Guest Column: Letter to Board of Education and Dr. Sheffield

February 23, 2011

By Rachel Leon

To the Board of Education representatives and Dr. Sheffield:

I am writing as a concerned parent of three sons who attend two different schools in District 205, both of which have been proposed to close. I am well aware of the devastating financial situation facing the district and how we arrived here. I understand that because our budget crisis is so severe, many cuts need to be made. I do believe there is plenty of room to make these cuts at the administrative level, but as I understand it, that alone would not fix the deficit. There will be cuts that directly impact our children, cuts whose consequences will run deep within our community.

The cut I am most concerned about is the proposal to close the Maria Montessori Magnet. Yes, I am a parent of two children who attend the school, and so obviously, on a personal level, this proposed cut would have a direct effect on my family. However, I also believe this cut would have an impact on our community.

Our economy here in Rockford is obviously quite grim, and we as a city need to attract new businesses to the area to bring in new jobs. More people working will bring in tax revenue the city and district are currently not receiving, which is the only we can get out of the budget crises facing both these entities. Businesses looking to establish themselves in a community look closely at the city’s school district. They look to see how the schools are because the success or failures of a school district not only reveal the desirability of a community, they also are a reflection of the kind of quality of life a city offers. A large reason why Rockford is struggling to bring in new businesses is the unsettling statistics of our schools.

Take our elementary schools, for instance. Of the 36 elementary schools in Rockford, eight have met adequate yearly progress (AYP) set by No Child Left Behind.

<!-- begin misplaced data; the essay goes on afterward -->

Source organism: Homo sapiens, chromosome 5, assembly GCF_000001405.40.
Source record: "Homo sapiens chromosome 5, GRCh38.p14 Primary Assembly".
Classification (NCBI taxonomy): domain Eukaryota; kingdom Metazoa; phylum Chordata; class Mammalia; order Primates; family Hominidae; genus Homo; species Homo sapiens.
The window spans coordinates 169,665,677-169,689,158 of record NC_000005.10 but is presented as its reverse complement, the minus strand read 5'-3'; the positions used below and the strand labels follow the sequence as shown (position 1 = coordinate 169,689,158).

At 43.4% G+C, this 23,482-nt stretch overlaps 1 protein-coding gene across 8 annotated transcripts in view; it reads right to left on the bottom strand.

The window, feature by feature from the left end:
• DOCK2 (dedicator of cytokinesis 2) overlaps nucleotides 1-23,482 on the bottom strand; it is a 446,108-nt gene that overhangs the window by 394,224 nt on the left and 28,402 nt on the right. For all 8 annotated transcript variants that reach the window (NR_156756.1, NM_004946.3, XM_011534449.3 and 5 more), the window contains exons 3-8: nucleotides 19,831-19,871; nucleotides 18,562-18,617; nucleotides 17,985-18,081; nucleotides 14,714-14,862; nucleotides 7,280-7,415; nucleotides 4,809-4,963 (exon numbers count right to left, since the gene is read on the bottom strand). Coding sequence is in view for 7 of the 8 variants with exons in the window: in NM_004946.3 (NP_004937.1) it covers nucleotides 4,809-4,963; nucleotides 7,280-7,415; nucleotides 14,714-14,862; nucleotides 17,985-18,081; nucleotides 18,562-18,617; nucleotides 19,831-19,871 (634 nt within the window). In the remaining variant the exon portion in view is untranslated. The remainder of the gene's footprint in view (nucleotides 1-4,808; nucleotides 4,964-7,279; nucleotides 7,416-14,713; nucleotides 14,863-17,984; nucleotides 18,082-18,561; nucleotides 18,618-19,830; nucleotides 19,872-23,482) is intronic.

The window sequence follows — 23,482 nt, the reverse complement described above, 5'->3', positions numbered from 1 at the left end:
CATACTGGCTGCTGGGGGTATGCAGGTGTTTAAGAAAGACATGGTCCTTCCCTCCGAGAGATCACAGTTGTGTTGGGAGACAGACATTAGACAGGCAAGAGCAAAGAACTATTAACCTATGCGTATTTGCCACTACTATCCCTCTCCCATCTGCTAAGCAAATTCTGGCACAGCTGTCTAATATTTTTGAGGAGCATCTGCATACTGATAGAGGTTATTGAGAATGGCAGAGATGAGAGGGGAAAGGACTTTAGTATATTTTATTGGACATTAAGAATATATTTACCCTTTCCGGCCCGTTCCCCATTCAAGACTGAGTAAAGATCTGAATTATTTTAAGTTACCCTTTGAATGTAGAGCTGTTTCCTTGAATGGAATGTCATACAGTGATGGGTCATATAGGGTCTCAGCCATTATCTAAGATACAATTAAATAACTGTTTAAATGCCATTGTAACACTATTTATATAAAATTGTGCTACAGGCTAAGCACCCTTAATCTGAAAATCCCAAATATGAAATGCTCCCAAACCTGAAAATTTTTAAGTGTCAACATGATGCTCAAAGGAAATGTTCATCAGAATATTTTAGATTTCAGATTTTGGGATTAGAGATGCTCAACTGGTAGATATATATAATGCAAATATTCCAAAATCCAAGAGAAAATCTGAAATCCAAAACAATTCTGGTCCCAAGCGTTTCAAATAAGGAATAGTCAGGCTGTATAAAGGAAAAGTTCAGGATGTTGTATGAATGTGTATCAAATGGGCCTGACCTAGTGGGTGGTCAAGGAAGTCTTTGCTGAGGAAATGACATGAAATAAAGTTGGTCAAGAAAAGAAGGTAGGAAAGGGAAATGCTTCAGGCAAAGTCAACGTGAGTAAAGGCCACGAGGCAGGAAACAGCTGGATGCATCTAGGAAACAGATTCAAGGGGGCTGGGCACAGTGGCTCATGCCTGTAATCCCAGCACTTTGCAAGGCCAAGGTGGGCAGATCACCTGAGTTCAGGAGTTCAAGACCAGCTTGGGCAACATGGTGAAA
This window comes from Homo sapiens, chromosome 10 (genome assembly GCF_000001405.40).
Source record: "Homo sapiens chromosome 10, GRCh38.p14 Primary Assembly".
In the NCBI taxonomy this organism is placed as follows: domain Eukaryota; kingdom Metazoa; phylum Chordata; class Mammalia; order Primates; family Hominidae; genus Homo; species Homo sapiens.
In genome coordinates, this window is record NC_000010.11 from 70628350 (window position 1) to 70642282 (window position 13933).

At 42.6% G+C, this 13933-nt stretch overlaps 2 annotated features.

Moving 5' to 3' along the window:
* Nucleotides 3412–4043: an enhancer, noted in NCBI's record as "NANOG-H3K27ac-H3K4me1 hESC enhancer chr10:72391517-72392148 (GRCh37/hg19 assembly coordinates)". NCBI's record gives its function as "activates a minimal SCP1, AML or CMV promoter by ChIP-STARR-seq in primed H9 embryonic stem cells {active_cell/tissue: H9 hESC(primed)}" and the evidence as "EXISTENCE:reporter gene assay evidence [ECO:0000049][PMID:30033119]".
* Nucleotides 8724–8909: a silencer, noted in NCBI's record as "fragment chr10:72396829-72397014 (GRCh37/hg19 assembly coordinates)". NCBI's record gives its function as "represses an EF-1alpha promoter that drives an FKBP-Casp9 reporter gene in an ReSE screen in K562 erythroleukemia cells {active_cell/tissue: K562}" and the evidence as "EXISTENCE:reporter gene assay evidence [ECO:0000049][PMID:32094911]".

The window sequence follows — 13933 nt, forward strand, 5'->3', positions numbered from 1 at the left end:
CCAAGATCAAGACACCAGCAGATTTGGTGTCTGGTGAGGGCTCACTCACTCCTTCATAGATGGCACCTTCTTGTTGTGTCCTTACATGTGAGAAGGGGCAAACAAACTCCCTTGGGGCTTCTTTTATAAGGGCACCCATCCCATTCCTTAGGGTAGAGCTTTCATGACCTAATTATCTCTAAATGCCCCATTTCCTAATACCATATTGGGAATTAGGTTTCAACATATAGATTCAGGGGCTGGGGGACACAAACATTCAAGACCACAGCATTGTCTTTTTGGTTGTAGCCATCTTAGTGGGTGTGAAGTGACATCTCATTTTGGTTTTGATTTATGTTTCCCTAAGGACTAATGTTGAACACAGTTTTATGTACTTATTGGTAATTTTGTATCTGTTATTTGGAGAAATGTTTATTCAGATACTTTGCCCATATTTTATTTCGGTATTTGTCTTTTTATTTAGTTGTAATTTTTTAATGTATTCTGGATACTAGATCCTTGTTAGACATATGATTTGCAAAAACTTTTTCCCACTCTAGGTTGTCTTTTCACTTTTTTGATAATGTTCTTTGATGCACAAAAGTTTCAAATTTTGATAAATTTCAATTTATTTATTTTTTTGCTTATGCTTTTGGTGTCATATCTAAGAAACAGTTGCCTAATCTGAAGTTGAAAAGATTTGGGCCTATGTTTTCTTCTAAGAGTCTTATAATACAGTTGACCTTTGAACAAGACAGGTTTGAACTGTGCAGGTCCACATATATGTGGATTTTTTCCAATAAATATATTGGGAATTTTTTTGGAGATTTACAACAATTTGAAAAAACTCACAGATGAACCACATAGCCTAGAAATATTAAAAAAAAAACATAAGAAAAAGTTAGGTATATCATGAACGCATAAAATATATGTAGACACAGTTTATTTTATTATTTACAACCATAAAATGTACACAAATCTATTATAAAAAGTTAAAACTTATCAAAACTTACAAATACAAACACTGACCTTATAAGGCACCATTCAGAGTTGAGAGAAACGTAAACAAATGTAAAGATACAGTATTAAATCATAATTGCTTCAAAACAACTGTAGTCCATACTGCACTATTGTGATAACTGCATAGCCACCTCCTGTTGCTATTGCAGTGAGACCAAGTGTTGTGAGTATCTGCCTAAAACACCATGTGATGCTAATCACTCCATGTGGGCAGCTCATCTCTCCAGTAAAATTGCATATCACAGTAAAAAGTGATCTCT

Yet, Dr. Sheffield has proposed to close three of the eight schools that are actually meeting AYP and are successful.

Maria Montessori is among the three. Montessori also has met all five of Dr. Sheffield’s vision goals. Montessori has a high attendance rate and low discipline issues–between 96-98 percent and a low attrition rate, less than 4 percent of our students leave the school. The school has had only 18 discipline referrals, six of which were bus referrals. Montessori has a 98-100 percent attendance rate for Parent-Teacher Conferences, and the minimum attendance to their monthly Family Nights are 200 people. The Parent-Teacher Council won an honorable mention from PTO Today. Parents and teachers alike have written grants for Montessori from science education grants to a green technology grant that made it possible for the school to install solar panels, which now help to reduce the building expenses.

Some believe that Montessori programs are expensive, and it is true that it is costly to begin such a program because of the initial cost of materials. Montessori’s start-up funds were obtained through a grant, and the materials are already available. Montessori’s budget is moderate compared with other schools in the district, according to the budget available on the RPS 205 website. The school does have high salary costs due to all teachers having at least a master’s degree, most of whom have been with the district for many years. Montessori has a high retention of teachers, and the staff’s attendance rate is 96%. On top of all that, Sue Haney-Bauer, the principal of Montessori, won the 2011 Administrators Golden Apple Award.

I know the cries of Montessori parents to keep the school open can easily be brushed aside as the parents of children who got lucky in a lottery system and “won” a place in an amazing school whining when their luck ran out. However, this is another reason to keep Montessori open. It is the most requested elementary school in the district; people want to send their children to Montessori because they see that the school is working. Many parents would pull their children out of their neighborhood school tomorrow if it meant the children could attend Montessori. The desirability of Montessori prompted this lottery system and a lengthy waiting list, which is unique in this district.